Camp Fire Highlights Shortcoming Of Electronic Records: Sometimes Humans Need To Protect Them During Natural Disasters
Access to the records of patients evacuated from the disaster areas can enable vital triage and save lives, but access to those records can be spotty in such cases. California has done more than any other state to enable health IT in disasters.
'Praying They Would Make It Out Of There'
As burning ash and black smoke eclipsed six lanes of terrified motorists fleeing the worst fire in California history, Elizabeth Steffen was driving in the wrong direction. Steffen, the director of the SacValley Medshare health information exchange, rushed down Route 99 to Oroville Hospital last month on a single-minded mission: to turn an electronic switch enabling medical records to follow 200 patients evacuated in a mad scramble from a burning hospital and nursing home in Paradise, a town that would soon be annihilated by the Camp Fire. (Allen, 12/7)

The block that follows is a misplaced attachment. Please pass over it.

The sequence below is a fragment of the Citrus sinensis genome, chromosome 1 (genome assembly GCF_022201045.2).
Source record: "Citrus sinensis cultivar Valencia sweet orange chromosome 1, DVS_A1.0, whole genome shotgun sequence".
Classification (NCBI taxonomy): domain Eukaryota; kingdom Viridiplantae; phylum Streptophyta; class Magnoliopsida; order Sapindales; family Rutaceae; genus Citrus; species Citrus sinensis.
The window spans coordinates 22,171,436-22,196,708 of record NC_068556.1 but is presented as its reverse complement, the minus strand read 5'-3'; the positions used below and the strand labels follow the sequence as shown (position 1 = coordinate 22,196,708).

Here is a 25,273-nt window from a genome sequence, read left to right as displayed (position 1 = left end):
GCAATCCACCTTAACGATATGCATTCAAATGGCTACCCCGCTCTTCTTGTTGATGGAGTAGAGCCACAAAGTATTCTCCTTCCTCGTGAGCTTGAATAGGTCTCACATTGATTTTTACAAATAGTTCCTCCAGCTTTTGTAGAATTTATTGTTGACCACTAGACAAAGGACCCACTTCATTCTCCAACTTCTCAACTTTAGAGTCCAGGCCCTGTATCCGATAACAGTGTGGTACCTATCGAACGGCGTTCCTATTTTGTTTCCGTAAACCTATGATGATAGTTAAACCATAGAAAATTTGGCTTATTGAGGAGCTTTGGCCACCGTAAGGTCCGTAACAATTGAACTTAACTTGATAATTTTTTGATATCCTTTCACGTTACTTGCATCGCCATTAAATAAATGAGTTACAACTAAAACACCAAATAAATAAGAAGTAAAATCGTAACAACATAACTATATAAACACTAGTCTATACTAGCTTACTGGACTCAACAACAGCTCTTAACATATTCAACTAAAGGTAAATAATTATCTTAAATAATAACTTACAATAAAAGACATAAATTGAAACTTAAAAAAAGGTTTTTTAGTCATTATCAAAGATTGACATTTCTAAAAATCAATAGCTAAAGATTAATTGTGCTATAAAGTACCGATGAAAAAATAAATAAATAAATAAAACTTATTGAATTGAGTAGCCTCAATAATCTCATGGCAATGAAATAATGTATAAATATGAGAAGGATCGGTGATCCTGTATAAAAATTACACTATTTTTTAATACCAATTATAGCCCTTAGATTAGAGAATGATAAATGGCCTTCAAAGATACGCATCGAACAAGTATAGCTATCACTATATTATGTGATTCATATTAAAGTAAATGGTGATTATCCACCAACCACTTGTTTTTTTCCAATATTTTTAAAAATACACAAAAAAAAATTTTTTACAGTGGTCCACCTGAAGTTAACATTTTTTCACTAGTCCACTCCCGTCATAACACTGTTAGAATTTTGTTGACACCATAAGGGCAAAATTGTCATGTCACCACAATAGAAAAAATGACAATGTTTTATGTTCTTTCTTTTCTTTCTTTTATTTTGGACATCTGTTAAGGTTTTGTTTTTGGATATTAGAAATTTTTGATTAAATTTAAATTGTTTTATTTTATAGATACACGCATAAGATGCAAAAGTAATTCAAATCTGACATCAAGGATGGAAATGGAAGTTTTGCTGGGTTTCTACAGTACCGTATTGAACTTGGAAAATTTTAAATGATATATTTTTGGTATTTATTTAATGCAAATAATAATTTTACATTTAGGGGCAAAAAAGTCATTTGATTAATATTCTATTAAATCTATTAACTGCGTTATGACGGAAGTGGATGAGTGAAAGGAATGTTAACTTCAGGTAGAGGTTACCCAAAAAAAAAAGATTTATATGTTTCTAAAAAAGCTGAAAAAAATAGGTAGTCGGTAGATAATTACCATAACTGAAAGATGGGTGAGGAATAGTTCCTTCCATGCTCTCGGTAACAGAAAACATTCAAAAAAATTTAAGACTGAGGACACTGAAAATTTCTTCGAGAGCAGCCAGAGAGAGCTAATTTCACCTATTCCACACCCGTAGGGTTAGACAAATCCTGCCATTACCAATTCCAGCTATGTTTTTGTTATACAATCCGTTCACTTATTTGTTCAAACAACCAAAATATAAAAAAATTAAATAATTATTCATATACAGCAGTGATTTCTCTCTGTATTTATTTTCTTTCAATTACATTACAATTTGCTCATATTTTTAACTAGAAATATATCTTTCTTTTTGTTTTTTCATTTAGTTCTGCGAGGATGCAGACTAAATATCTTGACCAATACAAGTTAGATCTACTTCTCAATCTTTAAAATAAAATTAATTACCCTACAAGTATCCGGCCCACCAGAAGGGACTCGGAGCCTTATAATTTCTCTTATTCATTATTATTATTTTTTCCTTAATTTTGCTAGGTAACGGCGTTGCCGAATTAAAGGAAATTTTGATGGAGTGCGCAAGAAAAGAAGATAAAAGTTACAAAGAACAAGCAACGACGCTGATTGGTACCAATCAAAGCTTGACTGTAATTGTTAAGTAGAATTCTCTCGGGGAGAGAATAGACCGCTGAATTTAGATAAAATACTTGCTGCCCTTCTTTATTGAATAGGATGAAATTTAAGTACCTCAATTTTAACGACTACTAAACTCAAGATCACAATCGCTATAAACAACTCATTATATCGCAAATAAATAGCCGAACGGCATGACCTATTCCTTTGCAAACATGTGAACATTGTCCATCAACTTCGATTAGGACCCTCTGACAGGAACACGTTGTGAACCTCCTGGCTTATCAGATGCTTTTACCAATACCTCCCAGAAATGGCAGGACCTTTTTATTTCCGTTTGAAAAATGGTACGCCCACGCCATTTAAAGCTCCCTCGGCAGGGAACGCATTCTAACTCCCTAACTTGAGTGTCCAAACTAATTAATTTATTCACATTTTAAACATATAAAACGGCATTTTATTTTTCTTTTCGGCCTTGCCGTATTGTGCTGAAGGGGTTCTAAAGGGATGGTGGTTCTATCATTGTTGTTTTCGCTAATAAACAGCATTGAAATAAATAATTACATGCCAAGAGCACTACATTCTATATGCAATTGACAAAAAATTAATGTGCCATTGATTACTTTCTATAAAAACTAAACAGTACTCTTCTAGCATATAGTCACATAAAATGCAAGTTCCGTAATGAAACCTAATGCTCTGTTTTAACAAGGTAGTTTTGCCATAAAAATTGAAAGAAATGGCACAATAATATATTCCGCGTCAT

In other news from the recovery efforts —
San Francisco Chronicle:
In Camp Fire’s Aftermath, Uncertainty For Scattered Workers Of Shuttered Hospital
The Camp Fire, which tore through Paradise on Nov. 8, killing at least 85 people and destroying nearly 14,000 homes, is also forcing Feather River — the town’s only hospital and largest employer — to grapple with how and where to rebuild, and how to put people like Martens, Awe and Timm back to work. (Ho, 12/11)